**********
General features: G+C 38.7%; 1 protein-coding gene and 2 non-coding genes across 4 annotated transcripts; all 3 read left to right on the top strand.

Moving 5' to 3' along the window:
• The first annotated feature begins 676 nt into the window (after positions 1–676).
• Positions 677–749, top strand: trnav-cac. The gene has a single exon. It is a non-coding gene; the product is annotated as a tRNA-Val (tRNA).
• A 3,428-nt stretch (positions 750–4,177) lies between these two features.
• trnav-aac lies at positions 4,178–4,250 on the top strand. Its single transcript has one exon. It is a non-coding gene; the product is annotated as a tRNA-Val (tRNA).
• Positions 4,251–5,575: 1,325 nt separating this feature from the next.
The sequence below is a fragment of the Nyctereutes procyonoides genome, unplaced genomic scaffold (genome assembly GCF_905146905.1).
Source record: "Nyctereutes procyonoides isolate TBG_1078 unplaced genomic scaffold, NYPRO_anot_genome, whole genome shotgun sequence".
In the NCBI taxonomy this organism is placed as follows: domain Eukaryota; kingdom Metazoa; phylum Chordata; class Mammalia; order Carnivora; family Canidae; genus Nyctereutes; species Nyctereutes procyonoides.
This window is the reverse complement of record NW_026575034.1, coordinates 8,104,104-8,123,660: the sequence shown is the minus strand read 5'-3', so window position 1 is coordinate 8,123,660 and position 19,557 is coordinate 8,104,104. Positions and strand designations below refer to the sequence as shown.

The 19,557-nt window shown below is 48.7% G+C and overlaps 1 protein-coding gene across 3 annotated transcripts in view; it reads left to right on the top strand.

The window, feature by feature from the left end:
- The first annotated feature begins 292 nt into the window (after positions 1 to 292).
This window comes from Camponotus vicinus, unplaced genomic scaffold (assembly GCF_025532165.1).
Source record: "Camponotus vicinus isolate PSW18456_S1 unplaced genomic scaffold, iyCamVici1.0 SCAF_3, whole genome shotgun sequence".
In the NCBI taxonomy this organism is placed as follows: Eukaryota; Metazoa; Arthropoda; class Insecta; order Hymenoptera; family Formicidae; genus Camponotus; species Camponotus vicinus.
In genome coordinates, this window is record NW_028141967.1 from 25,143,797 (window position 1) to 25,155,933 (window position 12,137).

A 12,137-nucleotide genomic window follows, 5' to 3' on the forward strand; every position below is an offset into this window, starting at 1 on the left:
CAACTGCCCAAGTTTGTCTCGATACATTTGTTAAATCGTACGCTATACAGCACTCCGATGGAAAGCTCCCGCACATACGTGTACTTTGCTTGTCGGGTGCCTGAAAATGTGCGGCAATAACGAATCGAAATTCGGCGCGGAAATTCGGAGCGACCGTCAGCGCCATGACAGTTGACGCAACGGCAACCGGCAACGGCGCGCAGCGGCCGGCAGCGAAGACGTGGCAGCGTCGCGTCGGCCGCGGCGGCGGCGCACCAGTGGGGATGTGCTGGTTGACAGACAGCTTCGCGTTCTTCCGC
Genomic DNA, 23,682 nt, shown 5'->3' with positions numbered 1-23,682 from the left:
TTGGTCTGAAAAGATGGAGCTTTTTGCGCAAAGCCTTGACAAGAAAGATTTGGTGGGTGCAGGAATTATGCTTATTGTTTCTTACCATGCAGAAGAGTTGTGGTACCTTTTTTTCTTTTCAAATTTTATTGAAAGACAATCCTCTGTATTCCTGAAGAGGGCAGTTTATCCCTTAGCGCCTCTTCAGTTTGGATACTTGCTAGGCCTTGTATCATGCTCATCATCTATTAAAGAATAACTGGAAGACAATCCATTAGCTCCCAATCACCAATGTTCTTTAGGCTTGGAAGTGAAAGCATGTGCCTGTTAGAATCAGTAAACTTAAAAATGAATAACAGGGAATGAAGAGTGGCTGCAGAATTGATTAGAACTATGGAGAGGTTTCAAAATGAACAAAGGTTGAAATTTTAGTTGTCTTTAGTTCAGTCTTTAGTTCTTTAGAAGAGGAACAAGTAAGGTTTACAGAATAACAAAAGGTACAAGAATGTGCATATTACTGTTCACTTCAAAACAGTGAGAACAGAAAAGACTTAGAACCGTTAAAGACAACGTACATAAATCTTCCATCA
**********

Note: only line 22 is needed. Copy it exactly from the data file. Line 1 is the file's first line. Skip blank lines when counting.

TTGGTCTGAAAAGATGGAGCTTTTTGCGCAAAGCCTTGACAAGAAAGATTTGGTGGGTGCAGGAATTATGCTTATTGTTTCTTACCATGCAGAAGAGTTGTGGTACCTTTTTTTCTTTTCAAATTTTATTGAAAGACAATCCTCTGTATTCCTGAAGAGGGCAGTTTATCCCTTAGCGCCTCTTCAGTTTGGATACTTGCTAGGCCTTGTATCATGCTCATCATCTATTAAAGAATAACTGGAAGACAATCCATTAGCTCCCAATCACCAATGTTCTTTAGGCTTGGAAGTGAAAGCATGTGCCTGTTAGAATCAGTAAACTTAAAAATGAATAACAGGGAATGAAGAGTGGCTGCAGAATTGATTAGAACTATGGAGAGGTTTCAAAATGAACAAAGGTTGAAATTTTAGTTGTCTTTAGTTCAGTCTTTAGTTCTTTAGAAGAGGAACAAGTAAGGTTTACAGAATAACAAAAGGTACAAGAATGTGCATATTACTGTTCACTTCAAAACAGTGAGAACAGAAAAGACTTAGAACCGTTAAAGACAACGTACATAAATCTTCCATCA